Smiling old man, vision corrected, looks over his spectacles

Not everyone with 20/20 eyesight also has good vision. From depth perception and peripheral vision to eye coordination and focusing ability, the quality of your vision depends on several facets of eyesight.

You’ve probably heard that 20/20 vision is the ideal when it comes to your eyesight, and you might even know what exactly “20/20” means. But did you know that eyesight is just one of many factors that contribute to the overall quality of your vision?

Your eyes are amazing organs, and in order to process and communicate your visual surroundings to your brain, they have to be good at doing a lot of different things. Like Olympic athletes, the eyes can be good at some of those things, and not so good at others.

The overall condition of your vision is a product of the things your eyes do well and how well your eyes do those things. The following is a breakdown of the most important tasks your eyes have to perform successfully to create a comprehensive good vision.

Visual Acuity

Visual acuity is a measure of the clarity and sharpness of your vision. Optometrists measure this by judging how well a patient can see while looking at a nonmoving object – like the Snellen eye chart – from 20 feet away. If your visual acuity is 20/20, it means that an object 20 feet away appears to be 20 feet away. If a person’s visual acuity is 20/200 or higher (an object 20 feet away appears to be 200 feet away), they are considered legally blind.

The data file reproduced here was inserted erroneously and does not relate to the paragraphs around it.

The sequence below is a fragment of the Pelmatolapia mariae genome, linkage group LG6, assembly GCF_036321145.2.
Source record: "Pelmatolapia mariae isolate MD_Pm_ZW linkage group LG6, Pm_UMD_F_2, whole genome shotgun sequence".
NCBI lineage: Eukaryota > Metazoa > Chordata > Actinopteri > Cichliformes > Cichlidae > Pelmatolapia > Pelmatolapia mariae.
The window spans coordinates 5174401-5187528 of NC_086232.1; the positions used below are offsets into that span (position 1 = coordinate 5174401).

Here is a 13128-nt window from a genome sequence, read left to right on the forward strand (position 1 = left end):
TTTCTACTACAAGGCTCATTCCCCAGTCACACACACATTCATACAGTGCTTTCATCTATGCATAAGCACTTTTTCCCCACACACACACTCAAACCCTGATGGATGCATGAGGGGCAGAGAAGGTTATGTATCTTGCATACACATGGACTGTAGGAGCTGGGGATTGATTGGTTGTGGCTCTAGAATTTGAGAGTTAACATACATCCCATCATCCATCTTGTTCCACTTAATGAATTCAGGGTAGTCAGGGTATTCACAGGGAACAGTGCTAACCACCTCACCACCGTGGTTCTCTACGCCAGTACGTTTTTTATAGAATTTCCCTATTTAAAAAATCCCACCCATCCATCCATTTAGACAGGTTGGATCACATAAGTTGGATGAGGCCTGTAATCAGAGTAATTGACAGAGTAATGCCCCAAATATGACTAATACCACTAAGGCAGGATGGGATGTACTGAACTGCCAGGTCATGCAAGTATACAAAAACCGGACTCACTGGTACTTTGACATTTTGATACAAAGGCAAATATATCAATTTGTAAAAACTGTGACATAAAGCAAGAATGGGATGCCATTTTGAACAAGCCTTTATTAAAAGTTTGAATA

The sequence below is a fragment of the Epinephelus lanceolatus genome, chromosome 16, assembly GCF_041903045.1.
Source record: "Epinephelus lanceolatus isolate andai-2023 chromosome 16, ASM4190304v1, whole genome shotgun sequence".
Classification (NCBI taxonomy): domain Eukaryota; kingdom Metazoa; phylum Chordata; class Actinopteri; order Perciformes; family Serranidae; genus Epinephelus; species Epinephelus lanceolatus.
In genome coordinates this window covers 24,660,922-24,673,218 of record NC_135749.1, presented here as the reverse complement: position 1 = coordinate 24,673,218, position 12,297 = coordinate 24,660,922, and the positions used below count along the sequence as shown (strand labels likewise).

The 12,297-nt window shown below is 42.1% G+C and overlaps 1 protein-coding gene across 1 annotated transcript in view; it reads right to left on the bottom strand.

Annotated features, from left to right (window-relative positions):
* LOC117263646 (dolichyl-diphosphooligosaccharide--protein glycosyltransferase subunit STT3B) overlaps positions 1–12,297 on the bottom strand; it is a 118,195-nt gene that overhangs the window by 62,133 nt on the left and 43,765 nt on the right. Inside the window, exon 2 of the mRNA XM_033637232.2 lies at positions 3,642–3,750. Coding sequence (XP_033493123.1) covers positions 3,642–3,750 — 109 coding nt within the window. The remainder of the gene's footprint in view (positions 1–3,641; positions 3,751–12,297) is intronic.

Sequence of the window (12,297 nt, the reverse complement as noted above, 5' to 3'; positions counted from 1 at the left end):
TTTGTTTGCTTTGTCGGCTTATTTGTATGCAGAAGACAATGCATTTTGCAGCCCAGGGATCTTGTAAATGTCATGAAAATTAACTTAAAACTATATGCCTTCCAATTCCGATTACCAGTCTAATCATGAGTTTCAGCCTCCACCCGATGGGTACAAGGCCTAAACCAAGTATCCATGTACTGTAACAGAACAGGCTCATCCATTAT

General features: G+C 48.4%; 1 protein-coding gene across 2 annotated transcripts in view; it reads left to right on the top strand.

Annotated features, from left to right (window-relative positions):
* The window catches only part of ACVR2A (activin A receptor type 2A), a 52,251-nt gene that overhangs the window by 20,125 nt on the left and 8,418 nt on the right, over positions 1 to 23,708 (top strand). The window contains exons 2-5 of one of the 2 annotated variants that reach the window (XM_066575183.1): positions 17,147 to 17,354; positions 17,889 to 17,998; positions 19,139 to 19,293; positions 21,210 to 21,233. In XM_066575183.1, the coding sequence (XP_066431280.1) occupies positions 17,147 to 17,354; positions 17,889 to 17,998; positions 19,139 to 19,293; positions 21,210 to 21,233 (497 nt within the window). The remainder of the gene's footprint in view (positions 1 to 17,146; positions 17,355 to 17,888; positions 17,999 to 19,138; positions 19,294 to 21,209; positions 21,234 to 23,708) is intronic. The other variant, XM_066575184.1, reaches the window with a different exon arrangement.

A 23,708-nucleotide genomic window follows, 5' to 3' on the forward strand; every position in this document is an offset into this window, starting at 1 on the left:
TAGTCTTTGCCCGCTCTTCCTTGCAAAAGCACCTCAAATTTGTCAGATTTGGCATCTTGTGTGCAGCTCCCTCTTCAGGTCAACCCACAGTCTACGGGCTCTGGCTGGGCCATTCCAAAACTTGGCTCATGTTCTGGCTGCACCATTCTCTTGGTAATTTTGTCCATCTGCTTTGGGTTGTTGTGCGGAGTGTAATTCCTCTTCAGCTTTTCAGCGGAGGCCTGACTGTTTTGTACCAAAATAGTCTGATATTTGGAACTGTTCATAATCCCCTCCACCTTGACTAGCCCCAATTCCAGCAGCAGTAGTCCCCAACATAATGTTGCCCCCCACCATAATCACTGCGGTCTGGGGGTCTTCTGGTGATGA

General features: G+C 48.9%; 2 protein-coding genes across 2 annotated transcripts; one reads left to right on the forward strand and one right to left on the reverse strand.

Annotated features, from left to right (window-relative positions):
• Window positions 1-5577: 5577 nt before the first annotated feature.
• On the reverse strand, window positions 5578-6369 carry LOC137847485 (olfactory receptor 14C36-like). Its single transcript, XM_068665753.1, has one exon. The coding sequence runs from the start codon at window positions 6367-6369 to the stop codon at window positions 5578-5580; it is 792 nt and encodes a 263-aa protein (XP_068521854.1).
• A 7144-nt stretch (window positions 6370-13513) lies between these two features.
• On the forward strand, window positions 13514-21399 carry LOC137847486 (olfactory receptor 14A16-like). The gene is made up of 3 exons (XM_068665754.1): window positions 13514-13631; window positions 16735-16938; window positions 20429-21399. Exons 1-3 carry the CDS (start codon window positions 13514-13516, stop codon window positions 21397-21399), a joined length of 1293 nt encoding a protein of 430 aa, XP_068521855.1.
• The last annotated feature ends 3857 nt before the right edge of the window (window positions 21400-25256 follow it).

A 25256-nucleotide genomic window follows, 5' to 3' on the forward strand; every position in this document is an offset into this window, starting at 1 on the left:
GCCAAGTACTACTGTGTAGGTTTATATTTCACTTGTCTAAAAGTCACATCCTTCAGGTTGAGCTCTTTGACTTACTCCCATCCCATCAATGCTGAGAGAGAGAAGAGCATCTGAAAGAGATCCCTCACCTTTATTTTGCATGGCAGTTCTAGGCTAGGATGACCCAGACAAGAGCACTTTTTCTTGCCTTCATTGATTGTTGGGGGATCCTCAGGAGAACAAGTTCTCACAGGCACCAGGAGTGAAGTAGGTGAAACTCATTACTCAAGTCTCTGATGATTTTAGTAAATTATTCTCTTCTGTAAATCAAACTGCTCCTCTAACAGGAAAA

Visual acuity is an important measure of visual quality. But life is full of moving objects, objects near and far, colors, and light. How do those factor into an assessment of vision?

Depth Perception

Depth perception is an extremely important component of good vision. The capacity to ably see and understand the distance between objects is critical for activities like driving, throwing and catching, and running.

Individuals with poor depth perception have trouble visually mapping their surroundings in three dimensions. People with conditions like amblyopia or strabismus will often experience a loss of depth perception, as do people with only one eye.

Peripheral Vision

Peripheral vision refers to the size and scope of the part of your field of vision that lies outside your immediate visual focus. In addition to seeing that which is directly in front of you, you should also be able to see some of what’s above, below, to the left and to the right.

The average person has a visual field of 170 degrees, and approximately 100 degrees of that is peripheral vision. People with glaucoma or retinal detachments often experience peripheral vision loss, affecting their ability to do things like drive or watch a baseball game.

Eye Coordination

You have two eyes, and in order to see well, they need to work well together. Though the images from each eye may be different, the brain combines the two images to produce a clear, three-dimensional picture of someone’s surroundings. Without good eye coordination, a person won’t be able to see as clearly as they otherwise might, or accurately gauge object depth.

Focusing Ability

Focusing allows us to see objects clearly — even if those objects are moving around, or if the eyes switch from looking at something far away to look at something closer. Focusing ability is one of the components of vision that can degrade with age.

Ensuring Good Vision

If you’re concerned about the quality of your vision, the experts at ICON Eyecare are here to help. We provide treatment options for a number of conditions that can affect the quality of your vision, including LASIK vision corrections.  

To explore your options, schedule a consultation with us today.

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